Youtube's ContentID system allows rightsholders to upload video and audio and block videos that contain their works (or put ads on those videos and take the revenue they generate), and to have the accounts of repeat copyright offenders permanently deleted, along with all their videos.
On the other hand, the system has few checks and balances. While Youtube requires that people who want to make ContentID claims go through a vetting process, the process is very lightweight and allows all kinds of bad actors in, who can then steal creators' revenues by falsely claiming copyright over their videos.
No one expects Youtube to be perfect, but it also fails with a remarkable lack of grace. The small number of humans available to review contested claims means that people who fall afoul of machine error, sloppiness and criminal mischief are often unable to get a fair hearing or justice. This phenomenon is familiar to anyone who's had a complaint against one of the big platforms: unless your story makes the news, you're likely to get stuck in an email loop where your complaint keeps getting sent back with irrelevant, semi-automated responses that make it seem like no one has even paid enough attention to understand what's going on.
That lack of human oversight creates the perfect conditions for all kinds of fraud and malice, and criminals have noticed.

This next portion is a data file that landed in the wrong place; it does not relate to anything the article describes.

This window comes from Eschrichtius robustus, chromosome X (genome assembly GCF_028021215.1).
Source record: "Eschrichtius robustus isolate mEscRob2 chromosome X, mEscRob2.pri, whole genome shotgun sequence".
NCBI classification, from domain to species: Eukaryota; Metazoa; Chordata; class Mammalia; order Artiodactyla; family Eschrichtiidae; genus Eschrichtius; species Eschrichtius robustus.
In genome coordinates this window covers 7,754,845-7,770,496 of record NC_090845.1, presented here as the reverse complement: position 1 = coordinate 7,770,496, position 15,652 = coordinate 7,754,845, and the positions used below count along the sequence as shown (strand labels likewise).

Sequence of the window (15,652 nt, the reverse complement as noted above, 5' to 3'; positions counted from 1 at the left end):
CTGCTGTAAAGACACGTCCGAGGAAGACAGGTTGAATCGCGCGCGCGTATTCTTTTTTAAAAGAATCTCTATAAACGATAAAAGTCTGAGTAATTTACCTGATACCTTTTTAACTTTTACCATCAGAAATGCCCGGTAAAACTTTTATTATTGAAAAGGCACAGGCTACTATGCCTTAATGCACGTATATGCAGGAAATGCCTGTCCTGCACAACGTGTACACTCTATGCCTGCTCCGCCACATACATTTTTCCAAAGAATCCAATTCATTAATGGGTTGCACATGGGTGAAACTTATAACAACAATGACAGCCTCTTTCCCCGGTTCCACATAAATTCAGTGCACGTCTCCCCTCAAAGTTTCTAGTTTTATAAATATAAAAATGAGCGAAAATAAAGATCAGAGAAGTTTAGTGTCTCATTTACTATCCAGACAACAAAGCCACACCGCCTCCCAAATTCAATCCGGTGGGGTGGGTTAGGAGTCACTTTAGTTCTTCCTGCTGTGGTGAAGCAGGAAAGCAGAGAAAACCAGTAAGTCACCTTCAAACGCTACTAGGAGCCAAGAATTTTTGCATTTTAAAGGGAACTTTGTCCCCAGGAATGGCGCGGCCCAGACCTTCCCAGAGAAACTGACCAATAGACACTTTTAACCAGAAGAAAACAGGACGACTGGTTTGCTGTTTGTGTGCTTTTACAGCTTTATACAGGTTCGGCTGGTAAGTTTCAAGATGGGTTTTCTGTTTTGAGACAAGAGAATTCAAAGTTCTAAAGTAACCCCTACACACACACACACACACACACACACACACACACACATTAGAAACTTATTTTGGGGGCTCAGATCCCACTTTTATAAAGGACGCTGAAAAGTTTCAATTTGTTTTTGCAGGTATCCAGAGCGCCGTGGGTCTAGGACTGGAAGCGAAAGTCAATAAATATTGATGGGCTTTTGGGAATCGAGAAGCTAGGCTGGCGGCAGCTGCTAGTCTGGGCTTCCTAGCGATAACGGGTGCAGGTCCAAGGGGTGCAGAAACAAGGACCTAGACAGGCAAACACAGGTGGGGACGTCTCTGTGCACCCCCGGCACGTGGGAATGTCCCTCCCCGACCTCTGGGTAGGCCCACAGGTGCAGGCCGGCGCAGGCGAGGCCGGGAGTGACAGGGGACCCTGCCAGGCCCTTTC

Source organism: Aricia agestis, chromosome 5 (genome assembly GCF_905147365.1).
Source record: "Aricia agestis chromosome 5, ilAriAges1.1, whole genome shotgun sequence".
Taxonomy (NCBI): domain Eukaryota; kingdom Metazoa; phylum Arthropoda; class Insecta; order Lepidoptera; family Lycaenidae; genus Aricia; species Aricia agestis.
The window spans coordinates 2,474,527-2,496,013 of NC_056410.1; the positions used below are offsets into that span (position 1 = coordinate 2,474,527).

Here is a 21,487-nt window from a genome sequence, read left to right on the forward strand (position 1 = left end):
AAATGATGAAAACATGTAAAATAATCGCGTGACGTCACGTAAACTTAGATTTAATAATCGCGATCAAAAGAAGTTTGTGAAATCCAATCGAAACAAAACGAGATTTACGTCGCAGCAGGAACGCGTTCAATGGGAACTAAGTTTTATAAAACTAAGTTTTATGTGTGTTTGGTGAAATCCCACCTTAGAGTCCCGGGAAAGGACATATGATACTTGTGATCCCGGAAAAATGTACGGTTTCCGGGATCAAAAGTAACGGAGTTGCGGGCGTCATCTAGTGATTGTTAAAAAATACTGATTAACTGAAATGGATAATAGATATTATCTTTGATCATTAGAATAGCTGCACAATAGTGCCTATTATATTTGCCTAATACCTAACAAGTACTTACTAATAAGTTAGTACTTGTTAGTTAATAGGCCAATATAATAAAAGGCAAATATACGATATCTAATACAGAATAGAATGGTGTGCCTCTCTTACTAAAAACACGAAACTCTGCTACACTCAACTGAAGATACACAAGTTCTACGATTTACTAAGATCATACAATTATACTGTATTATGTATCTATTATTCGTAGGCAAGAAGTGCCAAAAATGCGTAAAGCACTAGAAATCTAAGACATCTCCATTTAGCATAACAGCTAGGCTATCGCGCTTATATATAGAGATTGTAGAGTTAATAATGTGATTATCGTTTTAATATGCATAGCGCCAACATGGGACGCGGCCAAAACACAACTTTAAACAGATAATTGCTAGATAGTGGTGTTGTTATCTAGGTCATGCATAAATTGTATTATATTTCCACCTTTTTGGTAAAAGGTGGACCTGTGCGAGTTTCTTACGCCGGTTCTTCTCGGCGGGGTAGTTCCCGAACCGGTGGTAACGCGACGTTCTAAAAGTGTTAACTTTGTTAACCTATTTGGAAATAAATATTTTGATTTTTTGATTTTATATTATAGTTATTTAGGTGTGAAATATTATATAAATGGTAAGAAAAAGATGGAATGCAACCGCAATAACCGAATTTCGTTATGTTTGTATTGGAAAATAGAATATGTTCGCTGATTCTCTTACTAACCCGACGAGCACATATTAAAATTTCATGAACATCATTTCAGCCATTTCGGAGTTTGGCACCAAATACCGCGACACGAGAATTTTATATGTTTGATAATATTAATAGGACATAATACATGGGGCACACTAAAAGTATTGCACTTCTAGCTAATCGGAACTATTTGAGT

A Youtuber called ObbyRaidz, who makes videos about Minecraft, has found himself having received two copyright "strikes" on Youtube from a blackmailer calling themselves VengefulFlame, who has demanded "$150 PayPal or $75 btc (Bitcoin)" or equivalent "goods/services" to have the strikes removed. If ObbyRaidz doesn't comply, VengefulFlame could send one more complaint to Youtube and have ObbyRaidz's account -- and all the videos he's created -- permanently deleted.
ObbyRaidz says he's been unable to get any help from Youtube, despite repeated complaints and entreaties.
The extortion attempt is a timely reminder of what's at stake in the fight over the EU's Copyright Directive, which mandates a much broader version of ContentID, but for every service and every type of copyrighted work, from tweets to Minecraft skins. Under the proposal, anyone could add anything to the databases of blocked content, and get anyone else's work censored; while this could be used simply to suppress information that a fraudster doesn't like (say, reports of political corruption or complaints about a scammy business), they could also be used as fuel for extortion.
YouTube Strikes Now Being Used as Scammers’ Extortion Tool [Andy/Torrentfreak]
Like many YouTubers, ObbyRaidz says he’s worked “really hard” on his channel but with no help from YouTube, he’s scared he’s going to lose his entire channel due to these bogus complaints.
“It’s not fun and i’m gonna be really sad to see if my channel gets terminated. Then I have to go through the process of getting in contact with YouTube and stuff. YouTube is very broken and I want to see if they can fix their system so this doesn’t happen to other content creators,” he says.
(Image: Valerie Lawson, CC-BY-SA)